If you didn’t know that, then this is your reality check and maybe it’s time you get more focused in your own customer centricity.  Marketing, Lee suggested, must “move beyond its silo and focus on business value.”

Which, he expanded, means that it must work more closely with other disciplines and functions, including merchandising, on- and offline sales, customer service, and even with IT.

Marketing must move that customer centricity beyond marketing as well, so that they understand and influence the entire customer experience, as well as “own the operational process to influence social conversations.”

But, Lee indicated, they can’t stop there.  Marketing must also share customer insights with other parts of the business so that all functions can benefit from these insights.

Finally, they must extend that sharing of customer insights with other key stakeholders who can benefit: Partners, agencies, customer communities, and so forth.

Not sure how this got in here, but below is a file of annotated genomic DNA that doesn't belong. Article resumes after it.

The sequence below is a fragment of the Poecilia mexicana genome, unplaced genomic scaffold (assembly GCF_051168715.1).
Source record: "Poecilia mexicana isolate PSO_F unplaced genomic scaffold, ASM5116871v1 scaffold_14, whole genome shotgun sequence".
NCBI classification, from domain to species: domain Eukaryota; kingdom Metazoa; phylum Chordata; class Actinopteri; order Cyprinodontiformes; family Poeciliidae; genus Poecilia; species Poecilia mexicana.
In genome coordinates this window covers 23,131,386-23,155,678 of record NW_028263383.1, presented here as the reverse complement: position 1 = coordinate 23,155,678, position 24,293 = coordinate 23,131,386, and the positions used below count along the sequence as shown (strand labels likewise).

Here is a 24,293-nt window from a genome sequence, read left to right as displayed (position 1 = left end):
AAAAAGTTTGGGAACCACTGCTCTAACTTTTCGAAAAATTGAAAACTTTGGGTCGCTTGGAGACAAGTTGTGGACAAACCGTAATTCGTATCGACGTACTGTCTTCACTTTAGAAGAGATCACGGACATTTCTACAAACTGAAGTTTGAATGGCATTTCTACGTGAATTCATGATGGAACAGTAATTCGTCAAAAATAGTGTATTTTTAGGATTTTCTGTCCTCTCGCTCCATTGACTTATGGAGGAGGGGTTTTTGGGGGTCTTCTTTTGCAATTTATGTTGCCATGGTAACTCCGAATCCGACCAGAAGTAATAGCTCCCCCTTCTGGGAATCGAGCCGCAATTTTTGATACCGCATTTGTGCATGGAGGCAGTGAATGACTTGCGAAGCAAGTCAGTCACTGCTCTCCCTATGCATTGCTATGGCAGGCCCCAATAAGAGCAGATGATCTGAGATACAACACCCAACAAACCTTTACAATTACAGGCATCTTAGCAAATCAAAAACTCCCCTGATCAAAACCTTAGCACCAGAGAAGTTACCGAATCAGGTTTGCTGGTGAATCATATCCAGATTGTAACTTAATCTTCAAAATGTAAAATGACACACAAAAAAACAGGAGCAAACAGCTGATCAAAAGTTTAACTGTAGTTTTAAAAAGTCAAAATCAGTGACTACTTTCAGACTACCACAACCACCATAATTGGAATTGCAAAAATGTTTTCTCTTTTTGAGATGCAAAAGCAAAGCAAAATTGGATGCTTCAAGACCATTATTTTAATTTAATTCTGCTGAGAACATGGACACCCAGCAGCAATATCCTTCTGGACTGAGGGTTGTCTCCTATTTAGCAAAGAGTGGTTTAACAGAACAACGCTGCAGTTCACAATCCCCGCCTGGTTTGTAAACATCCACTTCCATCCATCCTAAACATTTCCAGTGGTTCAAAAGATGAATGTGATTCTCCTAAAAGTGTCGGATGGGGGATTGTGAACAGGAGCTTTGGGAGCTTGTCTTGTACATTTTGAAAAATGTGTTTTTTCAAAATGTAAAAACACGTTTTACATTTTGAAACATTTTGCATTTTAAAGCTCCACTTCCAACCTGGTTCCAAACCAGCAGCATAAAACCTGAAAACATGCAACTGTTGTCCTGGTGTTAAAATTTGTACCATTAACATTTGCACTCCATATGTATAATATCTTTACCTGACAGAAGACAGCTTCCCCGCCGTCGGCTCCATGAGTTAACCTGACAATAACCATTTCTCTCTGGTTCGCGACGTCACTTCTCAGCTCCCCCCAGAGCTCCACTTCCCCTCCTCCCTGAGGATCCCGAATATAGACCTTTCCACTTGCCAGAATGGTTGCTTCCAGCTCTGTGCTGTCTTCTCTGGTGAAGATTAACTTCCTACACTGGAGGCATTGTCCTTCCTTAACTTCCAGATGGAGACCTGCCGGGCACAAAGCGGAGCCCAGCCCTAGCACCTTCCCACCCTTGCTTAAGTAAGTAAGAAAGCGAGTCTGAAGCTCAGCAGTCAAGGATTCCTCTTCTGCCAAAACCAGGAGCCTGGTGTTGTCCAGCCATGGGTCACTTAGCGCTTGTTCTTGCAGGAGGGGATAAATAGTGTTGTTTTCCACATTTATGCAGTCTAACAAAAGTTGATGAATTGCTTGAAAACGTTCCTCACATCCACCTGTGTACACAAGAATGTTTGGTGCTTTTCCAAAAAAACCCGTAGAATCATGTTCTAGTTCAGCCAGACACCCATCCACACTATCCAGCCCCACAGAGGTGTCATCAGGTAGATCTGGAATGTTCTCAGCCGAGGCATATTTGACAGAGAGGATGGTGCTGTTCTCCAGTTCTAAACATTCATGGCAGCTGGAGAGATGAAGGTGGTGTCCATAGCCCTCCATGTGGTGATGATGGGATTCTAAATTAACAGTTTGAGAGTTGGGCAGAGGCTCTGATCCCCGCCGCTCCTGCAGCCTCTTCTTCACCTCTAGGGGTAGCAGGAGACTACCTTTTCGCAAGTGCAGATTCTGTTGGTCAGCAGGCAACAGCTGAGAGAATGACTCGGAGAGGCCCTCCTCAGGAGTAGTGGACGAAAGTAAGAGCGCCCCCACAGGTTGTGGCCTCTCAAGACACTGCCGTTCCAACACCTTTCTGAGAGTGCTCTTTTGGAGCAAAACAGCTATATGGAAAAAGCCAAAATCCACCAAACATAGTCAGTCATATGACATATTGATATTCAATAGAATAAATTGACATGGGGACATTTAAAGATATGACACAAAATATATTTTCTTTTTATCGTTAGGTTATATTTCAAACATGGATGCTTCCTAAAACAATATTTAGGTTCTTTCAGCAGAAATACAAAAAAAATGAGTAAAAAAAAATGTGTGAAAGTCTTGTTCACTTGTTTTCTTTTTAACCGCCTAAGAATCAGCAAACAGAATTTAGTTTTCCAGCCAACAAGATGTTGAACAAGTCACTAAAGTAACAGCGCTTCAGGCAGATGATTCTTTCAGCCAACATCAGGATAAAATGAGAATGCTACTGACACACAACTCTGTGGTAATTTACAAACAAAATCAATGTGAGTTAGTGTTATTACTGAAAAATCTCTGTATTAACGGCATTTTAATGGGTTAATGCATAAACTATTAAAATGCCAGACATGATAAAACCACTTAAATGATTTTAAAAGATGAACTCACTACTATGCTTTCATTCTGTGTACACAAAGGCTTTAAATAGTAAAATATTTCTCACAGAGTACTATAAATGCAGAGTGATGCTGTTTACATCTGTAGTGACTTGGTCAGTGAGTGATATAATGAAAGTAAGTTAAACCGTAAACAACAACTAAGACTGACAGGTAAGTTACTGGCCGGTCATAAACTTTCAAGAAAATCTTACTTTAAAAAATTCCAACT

Lee also explained that many organizations must adjust their marketing cultures to fully capitalize on the “Generation C” (“C” for “connected”) culture.  They must build organizations that balance analytics and creative talents (easier said than done!), work with IT rather than around IT, and break down marketing siloes — digital and traditional marketing must consolidate and collaborate.

Finally, accept mistakes and learn from them, and be agile enough to iterate and improve upon them. As even Lee can explain, there are only so many opportunities to double down in blackjack, and in business.

The enterprise marketing management opportunity vis-a-vis IBM’s Smarter Commerce strategy is one of those rare opportunities.